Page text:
Fish Oil Labels Make Health Claims, Despite Lack of Data
Many labels on fish oil supplements make unsubstantiated health claims, and products contain variable daily doses of EPA plus DHA, a cross-sectional study suggests.
Overall, about 74% of more than 2800 supplements that were examined had labels that made at least one health claim, and only 19% included a US Food and Drug Administration (FDA)–reviewed qualified health claim (QHC).
The authors say “additional regulation” of the claims may be needed to prevent consumer misinformation. Notably, 20% of adults older than 60 years take fish oil supplements for heart health despite the fact that multiple randomized trials show no cardiovascular benefit.
“Based on what I’ve seen personally in the grocery store and pharmacy, I was not surprised to find such high rates of health claims on fish oil supplements,” lead author Joanna Assadourian, BSA, of UT Southwestern Medical Center in Dallas, Texas, told theheart.org | Medscape Cardiology. “What was surprising, though, was just how broad the types of claims being made were ― from heart and brain health to joint health, eye health, and immune function.”
Principal author Ann Marie Navar, MD, PhD, also of UT Southwestern, added, “As a preventive cardiologist, I tell my patients that if they are taking fish oil to try to avoid heart disease, then they can stop taking it because it’s not helping them.
“Their money would be better spent on something that will actually prevent a heart attack, like more fresh vegetables, their blood pressure or cholesterol medication, or a gym membership.”
The study was published online August 23 in JAMA Cardiology.
To evaluate health claims made on fish oil supplement labels in the US and to examine doses of eicosapentaenoic acid (EPA) and docosahexaenoic acid (DHA) in commonly available formulations, the investigators analyzed labels on supplements obtained from the National Institutes of Health Dietary Supplement Label Database.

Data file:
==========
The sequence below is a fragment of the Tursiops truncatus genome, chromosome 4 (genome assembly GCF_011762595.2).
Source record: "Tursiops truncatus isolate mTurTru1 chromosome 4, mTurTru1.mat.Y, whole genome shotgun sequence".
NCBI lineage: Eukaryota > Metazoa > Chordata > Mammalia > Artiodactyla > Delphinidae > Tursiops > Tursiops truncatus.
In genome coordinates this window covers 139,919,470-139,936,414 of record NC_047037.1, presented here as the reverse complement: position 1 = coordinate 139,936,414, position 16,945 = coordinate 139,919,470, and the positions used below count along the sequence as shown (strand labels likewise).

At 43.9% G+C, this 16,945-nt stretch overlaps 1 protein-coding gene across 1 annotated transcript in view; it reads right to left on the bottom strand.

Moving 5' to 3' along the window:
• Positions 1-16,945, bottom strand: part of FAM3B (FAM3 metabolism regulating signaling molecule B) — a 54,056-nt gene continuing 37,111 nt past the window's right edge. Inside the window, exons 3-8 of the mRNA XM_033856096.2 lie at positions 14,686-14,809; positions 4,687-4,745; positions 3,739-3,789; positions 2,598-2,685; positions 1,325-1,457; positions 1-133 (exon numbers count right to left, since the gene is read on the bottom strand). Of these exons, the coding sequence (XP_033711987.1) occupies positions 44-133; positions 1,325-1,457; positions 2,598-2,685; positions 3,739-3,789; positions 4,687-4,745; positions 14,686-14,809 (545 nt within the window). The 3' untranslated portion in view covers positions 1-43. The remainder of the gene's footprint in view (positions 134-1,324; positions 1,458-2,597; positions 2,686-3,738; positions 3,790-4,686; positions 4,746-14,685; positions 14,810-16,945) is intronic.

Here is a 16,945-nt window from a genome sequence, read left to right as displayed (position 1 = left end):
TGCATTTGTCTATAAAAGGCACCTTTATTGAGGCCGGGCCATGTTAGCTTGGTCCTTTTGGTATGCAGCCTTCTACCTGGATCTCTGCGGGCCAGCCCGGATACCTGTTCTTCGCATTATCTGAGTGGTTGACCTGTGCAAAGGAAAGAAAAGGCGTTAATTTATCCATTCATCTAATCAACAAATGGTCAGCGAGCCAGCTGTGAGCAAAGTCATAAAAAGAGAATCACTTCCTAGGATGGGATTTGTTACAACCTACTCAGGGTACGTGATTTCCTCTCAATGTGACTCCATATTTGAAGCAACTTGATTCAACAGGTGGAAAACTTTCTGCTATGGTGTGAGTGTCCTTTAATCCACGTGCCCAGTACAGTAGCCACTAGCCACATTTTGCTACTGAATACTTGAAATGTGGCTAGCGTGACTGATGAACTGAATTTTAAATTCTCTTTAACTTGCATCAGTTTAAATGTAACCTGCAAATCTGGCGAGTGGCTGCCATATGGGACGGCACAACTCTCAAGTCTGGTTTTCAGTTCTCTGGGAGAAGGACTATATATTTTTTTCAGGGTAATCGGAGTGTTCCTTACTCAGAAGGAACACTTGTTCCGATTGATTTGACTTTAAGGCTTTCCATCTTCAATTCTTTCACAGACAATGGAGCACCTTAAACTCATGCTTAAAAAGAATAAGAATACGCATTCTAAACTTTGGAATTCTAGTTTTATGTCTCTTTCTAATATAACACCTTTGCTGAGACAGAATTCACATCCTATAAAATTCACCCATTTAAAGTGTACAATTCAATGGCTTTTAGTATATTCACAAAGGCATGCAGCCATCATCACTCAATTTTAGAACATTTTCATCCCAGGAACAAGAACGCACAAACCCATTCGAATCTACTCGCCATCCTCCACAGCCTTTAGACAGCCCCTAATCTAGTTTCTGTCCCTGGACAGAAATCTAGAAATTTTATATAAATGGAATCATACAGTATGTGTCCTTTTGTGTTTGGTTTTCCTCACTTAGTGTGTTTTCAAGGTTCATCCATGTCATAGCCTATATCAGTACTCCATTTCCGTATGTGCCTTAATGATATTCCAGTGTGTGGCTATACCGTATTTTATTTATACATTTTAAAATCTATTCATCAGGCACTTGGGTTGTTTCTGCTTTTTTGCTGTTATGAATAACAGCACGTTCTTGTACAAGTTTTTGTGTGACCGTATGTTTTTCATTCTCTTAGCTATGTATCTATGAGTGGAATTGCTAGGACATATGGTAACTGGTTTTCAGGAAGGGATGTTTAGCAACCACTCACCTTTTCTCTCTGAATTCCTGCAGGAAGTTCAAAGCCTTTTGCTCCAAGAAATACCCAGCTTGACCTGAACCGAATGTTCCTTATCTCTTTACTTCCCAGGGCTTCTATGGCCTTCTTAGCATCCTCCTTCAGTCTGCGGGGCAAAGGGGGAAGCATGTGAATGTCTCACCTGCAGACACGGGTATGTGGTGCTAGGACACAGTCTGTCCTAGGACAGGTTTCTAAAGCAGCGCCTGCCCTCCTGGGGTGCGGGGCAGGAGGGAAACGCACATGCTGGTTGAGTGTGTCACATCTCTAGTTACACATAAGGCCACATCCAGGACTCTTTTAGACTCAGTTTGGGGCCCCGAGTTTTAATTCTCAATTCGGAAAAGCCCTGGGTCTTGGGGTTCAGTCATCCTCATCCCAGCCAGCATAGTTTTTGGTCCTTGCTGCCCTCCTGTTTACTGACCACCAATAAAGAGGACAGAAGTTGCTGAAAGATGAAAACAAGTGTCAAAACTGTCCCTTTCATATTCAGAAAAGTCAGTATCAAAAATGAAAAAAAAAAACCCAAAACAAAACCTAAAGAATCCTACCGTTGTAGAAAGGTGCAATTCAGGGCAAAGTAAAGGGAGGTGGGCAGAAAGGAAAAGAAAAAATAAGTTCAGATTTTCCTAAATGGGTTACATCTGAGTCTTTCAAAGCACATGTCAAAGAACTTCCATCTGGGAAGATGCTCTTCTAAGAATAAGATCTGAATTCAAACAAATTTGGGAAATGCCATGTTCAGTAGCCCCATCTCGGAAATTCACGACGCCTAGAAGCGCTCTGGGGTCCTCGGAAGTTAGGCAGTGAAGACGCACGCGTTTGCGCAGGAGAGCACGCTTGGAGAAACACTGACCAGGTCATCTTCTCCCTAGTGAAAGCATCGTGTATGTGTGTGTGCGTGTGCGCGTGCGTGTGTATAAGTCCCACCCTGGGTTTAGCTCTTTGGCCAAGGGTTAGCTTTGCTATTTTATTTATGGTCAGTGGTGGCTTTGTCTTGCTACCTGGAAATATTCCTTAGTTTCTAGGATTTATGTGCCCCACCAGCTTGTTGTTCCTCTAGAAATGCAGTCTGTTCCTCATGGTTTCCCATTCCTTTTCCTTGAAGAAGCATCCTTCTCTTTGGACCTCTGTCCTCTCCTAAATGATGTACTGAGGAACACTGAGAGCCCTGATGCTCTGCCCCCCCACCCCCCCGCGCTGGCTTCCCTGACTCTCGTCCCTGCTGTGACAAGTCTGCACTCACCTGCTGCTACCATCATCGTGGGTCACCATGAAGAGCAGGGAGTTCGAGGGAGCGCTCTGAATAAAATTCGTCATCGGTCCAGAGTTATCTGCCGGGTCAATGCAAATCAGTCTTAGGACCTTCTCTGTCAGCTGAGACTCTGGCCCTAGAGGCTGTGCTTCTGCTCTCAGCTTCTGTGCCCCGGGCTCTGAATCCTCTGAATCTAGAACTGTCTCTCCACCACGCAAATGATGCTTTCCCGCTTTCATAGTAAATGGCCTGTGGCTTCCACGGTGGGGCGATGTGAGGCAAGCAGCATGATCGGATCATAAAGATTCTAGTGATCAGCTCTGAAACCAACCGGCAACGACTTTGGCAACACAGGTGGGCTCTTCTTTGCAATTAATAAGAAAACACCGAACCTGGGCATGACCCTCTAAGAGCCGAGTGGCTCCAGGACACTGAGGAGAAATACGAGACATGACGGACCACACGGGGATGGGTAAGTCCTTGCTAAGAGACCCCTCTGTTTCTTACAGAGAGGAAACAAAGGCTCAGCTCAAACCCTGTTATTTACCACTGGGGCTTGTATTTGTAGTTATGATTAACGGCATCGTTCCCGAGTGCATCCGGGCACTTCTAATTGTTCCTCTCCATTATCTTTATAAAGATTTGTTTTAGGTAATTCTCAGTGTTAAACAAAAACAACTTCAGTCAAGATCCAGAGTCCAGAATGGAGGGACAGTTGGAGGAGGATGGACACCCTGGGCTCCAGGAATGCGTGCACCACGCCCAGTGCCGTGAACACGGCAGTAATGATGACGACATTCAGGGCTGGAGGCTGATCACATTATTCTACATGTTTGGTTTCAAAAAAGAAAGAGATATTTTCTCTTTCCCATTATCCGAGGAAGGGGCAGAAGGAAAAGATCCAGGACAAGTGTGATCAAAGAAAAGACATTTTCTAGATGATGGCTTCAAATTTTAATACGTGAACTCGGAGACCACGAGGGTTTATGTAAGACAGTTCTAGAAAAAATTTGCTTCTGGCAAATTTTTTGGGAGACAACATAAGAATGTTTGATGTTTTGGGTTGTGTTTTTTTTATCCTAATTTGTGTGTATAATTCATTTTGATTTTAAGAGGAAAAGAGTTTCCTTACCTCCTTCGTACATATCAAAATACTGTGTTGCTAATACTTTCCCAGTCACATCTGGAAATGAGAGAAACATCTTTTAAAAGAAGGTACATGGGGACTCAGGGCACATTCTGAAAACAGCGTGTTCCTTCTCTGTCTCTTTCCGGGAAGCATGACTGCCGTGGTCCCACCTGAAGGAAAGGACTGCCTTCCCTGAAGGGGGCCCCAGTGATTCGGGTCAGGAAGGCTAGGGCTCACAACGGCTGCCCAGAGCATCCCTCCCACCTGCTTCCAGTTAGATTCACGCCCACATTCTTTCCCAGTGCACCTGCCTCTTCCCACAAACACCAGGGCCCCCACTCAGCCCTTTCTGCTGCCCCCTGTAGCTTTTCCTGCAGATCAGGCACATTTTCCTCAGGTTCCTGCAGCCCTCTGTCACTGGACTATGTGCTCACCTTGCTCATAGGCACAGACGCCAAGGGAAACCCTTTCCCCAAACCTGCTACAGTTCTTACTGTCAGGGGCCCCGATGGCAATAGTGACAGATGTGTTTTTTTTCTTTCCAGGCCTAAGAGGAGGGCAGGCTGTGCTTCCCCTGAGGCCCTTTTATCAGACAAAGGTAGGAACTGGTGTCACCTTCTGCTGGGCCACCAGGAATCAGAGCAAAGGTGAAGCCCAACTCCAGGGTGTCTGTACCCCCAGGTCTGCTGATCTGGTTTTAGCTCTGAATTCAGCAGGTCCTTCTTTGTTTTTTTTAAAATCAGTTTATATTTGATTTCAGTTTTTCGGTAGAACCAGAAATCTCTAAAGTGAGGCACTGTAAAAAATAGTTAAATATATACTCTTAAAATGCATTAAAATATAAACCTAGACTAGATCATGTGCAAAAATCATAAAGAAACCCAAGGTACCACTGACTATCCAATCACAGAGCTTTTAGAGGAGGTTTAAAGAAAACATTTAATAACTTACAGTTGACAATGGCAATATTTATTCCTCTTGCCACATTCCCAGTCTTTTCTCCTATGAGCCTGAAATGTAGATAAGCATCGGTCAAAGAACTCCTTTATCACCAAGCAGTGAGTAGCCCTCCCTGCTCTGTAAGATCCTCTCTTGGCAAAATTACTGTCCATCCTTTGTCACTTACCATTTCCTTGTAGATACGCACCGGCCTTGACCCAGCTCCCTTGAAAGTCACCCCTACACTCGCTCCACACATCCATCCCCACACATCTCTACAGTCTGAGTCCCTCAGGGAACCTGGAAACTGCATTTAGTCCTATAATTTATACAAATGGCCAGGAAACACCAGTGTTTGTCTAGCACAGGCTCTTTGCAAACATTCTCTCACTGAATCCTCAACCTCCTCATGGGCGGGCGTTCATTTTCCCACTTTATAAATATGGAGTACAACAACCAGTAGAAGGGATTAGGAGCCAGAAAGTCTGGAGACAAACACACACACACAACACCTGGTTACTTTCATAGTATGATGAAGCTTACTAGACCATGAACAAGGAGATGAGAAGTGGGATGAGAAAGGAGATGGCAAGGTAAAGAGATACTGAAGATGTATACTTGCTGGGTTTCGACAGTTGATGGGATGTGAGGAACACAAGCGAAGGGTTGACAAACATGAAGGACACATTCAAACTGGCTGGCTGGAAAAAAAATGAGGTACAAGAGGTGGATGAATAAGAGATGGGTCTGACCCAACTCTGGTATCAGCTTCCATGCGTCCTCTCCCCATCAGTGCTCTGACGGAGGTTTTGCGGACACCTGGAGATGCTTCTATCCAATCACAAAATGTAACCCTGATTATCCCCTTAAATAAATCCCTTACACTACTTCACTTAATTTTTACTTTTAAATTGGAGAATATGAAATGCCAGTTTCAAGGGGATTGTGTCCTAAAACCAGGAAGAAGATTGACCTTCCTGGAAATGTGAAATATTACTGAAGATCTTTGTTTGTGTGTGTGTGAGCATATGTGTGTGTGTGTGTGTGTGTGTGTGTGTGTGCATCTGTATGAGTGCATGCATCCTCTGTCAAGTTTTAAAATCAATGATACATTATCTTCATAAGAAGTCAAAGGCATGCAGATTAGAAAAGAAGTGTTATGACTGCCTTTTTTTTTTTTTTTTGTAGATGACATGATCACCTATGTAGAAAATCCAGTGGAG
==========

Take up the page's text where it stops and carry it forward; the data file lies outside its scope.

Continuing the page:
The main outcomes were the frequency and types of health claims made on the labels, including use of an FDA-reviewed QHC vs a structure/function claim and the organ system referenced, as well as the total daily doses in combined EPA and DHA (EPA+DHA) supplements from leading manufacturers and retailers.
QHCs are statements regarding a supplement’s or food’s potential to treatment or prevent disease. Such claims undergo evidence review by the FDA and include qualifying language that reflects lack of scientific consensus or uncertainty.
An example: “Consuming EPA and DHA combined may reduce the risk of CHD [coronary heart disease] by lowering blood pressure. However, FDA has concluded that the evidence is inconsistent and inconclusive. One serving of [name of the food or dietary supplement] provides [ ] gram(s) of EPA and DHA.”
By contrast, structure/function claims “describe the role of a nutrient or dietary ingredient intended to affect the structure or function in humans” but do not state that the supplement prevents, treats, or cures any disease. Such a claim “does not require any mitigating language regarding potential scientific uncertainty of the statement.”
Structure/function claims commonly state that the supplement “maintains,” “supports,” or “promotes” the function of certain organs. Examples are “promotes heart health” and “supports heart, mind and mood.”
Among 2819 fish oil supplements, 2082 (73.9%) made at least one health claim. Of these, only 399 (19.2%) used a QHC; the rest made only structure/function claims. In addition to heart-health claims, many fish oil supplements also have labels that make claims implying benefit to other organ systems, such as brain/mental health, joint health, and eye health ― despite a lack of data from randomized clinical trials that support benefit.